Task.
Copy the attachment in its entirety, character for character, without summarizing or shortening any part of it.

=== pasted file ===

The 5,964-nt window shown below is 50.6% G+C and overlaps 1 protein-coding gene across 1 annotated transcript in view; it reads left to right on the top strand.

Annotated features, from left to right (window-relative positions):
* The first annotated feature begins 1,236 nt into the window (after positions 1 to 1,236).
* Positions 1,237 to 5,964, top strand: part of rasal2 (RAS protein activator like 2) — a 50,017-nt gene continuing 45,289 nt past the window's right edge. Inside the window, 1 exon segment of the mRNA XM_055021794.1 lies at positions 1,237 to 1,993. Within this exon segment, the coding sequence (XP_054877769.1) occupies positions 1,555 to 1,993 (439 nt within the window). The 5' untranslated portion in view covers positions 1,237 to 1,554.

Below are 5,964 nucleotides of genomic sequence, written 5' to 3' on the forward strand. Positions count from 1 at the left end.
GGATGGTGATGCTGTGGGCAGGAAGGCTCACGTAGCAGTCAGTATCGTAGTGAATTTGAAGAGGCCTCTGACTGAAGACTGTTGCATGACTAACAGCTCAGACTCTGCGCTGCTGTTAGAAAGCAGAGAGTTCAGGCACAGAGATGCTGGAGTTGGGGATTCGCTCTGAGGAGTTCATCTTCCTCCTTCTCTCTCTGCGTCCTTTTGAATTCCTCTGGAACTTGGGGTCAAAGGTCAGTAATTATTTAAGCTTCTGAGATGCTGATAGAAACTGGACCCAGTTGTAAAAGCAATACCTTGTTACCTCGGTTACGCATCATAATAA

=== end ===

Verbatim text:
The 5,964-nt window shown below is 50.6% G+C and overlaps 1 protein-coding gene across 1 annotated transcript in view; it reads left to right on the top strand.

Annotated features, from left to right (window-relative positions):
* The first annotated feature begins 1,236 nt into the window (after positions 1 to 1,236).
* Positions 1,237 to 5,964, top strand: part of rasal2 (RAS protein activator like 2) — a 50,017-nt gene continuing 45,289 nt past the window's right edge. Inside the window, 1 exon segment of the mRNA XM_055021794.1 lies at positions 1,237 to 1,993. Within this exon segment, the coding sequence (XP_054877769.1) occupies positions 1,555 to 1,993 (439 nt within the window). The 5' untranslated portion in view covers positions 1,237 to 1,554.

Below are 5,964 nucleotides of genomic sequence, written 5' to 3' on the forward strand. Positions count from 1 at the left end.
GGATGGTGATGCTGTGGGCAGGAAGGCTCACGTAGCAGTCAGTATCGTAGTGAATTTGAAGAGGCCTCTGACTGAAGACTGTTGCATGACTAACAGCTCAGACTCTGCGCTGCTGTTAGAAAGCAGAGAGTTCAGGCACAGAGATGCTGGAGTTGGGGATTCGCTCTGAGGAGTTCATCTTCCTCCTTCTCTCTCTGCGTCCTTTTGAATTCCTCTGGAACTTGGGGTCAAAGGTCAGTAATTATTTAAGCTTCTGAGATGCTGATAGAAACTGGACCCAGTTGTAAAAGCAATACCTTGTTACCTCGGTTACGCATCATAATAA